At the request of our providers, titles of legal ethics courses that have previously been approved for professional responsibility credit include:
- I Could Get Away with an Ethics Violation, But SHOULD I Do It?
- Let’s Get Technical: Digital Security Ethics for Law Firms
- From a Different Perspective: The Ethical Challenge Presented by Social Media Metadata
- Conflicts of Interest: A Practical Legal Ethics Guide
- Ethics of Going Into Business With Clients
Professional Responsibility Course Design
Effective adult education has little to do with the transfer of knowledge from a single expert or lecture from a podium that we traditionally associate with legal education. Adults learn best by puzzling through possible courses of action in light of actual practice situations and from hearing the wisdom and perspectives of experienced participants.
Successful providers and facilitators utilize hypotheticals, factual scenarios, role-play, and simulations to fully immerse their participants in professional responsibility learning. In recent years, many CLE providers have shown film clips as part of their CLE courses. The Commission encourages the use of film, as long as the film provides educational value and not merely entertainment value.
The goal is to equip lawyers with tools to transform their careers to manifest the highest ideals of our profession. Specifically, professional responsibility education:
- Informs lawyers about how to apply the core values and ethical responsibilities of our profession in various settings
- Encourages lawyers to engage in dialogue with their fellow attendees
- Allows lawyers to apply the lessons of the course to their own professional situations
- Provides lawyers with practical takeaways to utilize for a more professional life
All professional responsibility courses need concrete learning objectives where the provider identifies actions or behaviors that participants will be able to do as a result of the course. The learning objectives should not focus on what the presenter wishes to teach, but on what the participant will learn. Best practice learning objectives state, “Participants will learn to … .”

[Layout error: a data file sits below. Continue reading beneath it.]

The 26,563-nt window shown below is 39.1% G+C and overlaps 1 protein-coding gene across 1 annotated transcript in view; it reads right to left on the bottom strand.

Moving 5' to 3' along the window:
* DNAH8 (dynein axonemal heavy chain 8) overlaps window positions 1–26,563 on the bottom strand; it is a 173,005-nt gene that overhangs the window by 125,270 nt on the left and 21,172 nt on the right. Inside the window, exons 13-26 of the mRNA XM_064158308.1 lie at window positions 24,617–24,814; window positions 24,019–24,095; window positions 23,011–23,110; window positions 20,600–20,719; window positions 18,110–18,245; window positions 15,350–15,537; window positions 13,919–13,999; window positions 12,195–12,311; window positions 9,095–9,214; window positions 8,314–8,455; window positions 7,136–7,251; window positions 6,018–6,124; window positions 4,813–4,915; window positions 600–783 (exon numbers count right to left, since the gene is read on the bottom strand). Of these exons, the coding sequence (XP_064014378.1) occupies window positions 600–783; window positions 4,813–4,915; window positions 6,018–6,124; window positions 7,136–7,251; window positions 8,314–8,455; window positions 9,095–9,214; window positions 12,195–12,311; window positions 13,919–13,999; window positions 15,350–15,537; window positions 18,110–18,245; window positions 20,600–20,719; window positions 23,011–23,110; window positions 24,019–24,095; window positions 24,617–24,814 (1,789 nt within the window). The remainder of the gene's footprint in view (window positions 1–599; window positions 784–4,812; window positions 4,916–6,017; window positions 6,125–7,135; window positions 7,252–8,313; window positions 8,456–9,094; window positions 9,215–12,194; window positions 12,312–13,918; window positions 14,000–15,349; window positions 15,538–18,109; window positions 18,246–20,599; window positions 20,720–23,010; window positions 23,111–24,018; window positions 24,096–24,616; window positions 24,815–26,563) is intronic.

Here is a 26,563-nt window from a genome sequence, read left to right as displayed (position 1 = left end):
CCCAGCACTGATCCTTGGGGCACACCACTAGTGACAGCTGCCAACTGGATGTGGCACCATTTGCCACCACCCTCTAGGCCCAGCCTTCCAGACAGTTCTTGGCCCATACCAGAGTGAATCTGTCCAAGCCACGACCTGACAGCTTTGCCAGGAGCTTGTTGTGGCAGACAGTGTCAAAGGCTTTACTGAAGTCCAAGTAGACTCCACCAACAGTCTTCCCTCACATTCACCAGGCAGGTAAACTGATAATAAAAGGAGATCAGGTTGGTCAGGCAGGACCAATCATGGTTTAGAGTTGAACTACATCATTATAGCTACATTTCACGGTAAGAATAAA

Design the course so that learning objectives will be met. If one of your goals is that participants be able to do something when they leave, then the class should contain an activity where participants actually perform that task. Hypotheticals, factual scenarios, role-play, and simulations are particularly suitable course formats for exploring topics in the area of professional responsibility. For example, if the course is on avoiding ethical conflicts of interest, include several hypotheticals or scenarios in the presentation, as well as the language of the relevant Rules of Professional Conduct, so that the participants can actually apply the applicable Rules to the hypothetical situation.
Basic Skills Course
Requirements for newly-admitted attorneys include a Basic Skills Course consisting of at least 6 hours of education dedicated to professional responsibility topics and issues. Providers’ CLE accreditation applications should provide sufficient information for us to determine whether appropriate professional responsibility topics are included in the plan for the Basic Skills Course. New attorneys may satisfy this professional responsibility requirement through a mentoring program approved by the Commission.
Successful professional responsibility courses will:
- Create in attorney attendees a habit of talking with colleagues and engaging in dialogue about professional responsibility topics
- Encourage in lawyers the habit of reflection (or the ‘stop and think’ rule of morality)
- Introduce lawyers to the changing drivers in the profession and equip them to cope with these realities
- xpand lawyers’ horizons with respect to the richness and variety of the legal profession
Most importantly, each and every professional responsibility course should be designed to stimulate the lawyer’s imagination about the boundless potential of a professional life.